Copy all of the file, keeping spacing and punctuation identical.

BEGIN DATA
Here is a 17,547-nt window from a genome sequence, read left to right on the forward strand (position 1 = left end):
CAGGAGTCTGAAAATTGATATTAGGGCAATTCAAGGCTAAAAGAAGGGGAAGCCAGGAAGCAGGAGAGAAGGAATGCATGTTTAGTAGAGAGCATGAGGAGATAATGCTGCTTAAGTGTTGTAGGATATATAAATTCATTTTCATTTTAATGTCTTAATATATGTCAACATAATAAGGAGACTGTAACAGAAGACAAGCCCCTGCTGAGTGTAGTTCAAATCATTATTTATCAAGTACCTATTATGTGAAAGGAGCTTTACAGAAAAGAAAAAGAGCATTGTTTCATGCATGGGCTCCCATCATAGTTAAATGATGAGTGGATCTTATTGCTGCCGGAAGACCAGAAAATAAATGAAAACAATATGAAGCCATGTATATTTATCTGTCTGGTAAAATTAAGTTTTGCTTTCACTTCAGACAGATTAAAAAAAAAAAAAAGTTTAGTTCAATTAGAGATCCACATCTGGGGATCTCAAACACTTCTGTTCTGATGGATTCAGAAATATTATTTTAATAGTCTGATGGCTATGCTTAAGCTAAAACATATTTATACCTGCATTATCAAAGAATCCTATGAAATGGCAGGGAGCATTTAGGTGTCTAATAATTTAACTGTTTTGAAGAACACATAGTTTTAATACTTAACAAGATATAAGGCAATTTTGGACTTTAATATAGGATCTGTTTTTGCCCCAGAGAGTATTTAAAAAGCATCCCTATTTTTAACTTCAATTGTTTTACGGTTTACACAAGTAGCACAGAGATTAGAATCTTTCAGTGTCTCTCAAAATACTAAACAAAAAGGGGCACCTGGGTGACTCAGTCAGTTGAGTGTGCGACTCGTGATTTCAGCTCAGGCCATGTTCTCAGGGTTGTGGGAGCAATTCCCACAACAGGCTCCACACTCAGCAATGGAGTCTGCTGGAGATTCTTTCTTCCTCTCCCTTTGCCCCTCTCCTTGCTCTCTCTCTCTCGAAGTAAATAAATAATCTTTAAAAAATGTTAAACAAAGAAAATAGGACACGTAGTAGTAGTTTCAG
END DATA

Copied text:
Here is a 17,547-nt window from a genome sequence, read left to right on the forward strand (position 1 = left end):
CAGGAGTCTGAAAATTGATATTAGGGCAATTCAAGGCTAAAAGAAGGGGAAGCCAGGAAGCAGGAGAGAAGGAATGCATGTTTAGTAGAGAGCATGAGGAGATAATGCTGCTTAAGTGTTGTAGGATATATAAATTCATTTTCATTTTAATGTCTTAATATATGTCAACATAATAAGGAGACTGTAACAGAAGACAAGCCCCTGCTGAGTGTAGTTCAAATCATTATTTATCAAGTACCTATTATGTGAAAGGAGCTTTACAGAAAAGAAAAAGAGCATTGTTTCATGCATGGGCTCCCATCATAGTTAAATGATGAGTGGATCTTATTGCTGCCGGAAGACCAGAAAATAAATGAAAACAATATGAAGCCATGTATATTTATCTGTCTGGTAAAATTAAGTTTTGCTTTCACTTCAGACAGATTAAAAAAAAAAAAAAGTTTAGTTCAATTAGAGATCCACATCTGGGGATCTCAAACACTTCTGTTCTGATGGATTCAGAAATATTATTTTAATAGTCTGATGGCTATGCTTAAGCTAAAACATATTTATACCTGCATTATCAAAGAATCCTATGAAATGGCAGGGAGCATTTAGGTGTCTAATAATTTAACTGTTTTGAAGAACACATAGTTTTAATACTTAACAAGATATAAGGCAATTTTGGACTTTAATATAGGATCTGTTTTTGCCCCAGAGAGTATTTAAAAAGCATCCCTATTTTTAACTTCAATTGTTTTACGGTTTACACAAGTAGCACAGAGATTAGAATCTTTCAGTGTCTCTCAAAATACTAAACAAAAAGGGGCACCTGGGTGACTCAGTCAGTTGAGTGTGCGACTCGTGATTTCAGCTCAGGCCATGTTCTCAGGGTTGTGGGAGCAATTCCCACAACAGGCTCCACACTCAGCAATGGAGTCTGCTGGAGATTCTTTCTTCCTCTCCCTTTGCCCCTCTCCTTGCTCTCTCTCTCTCGAAGTAAATAAATAATCTTTAAAAAATGTTAAACAAAGAAAATAGGACACGTAGTAGTAGTTTCAG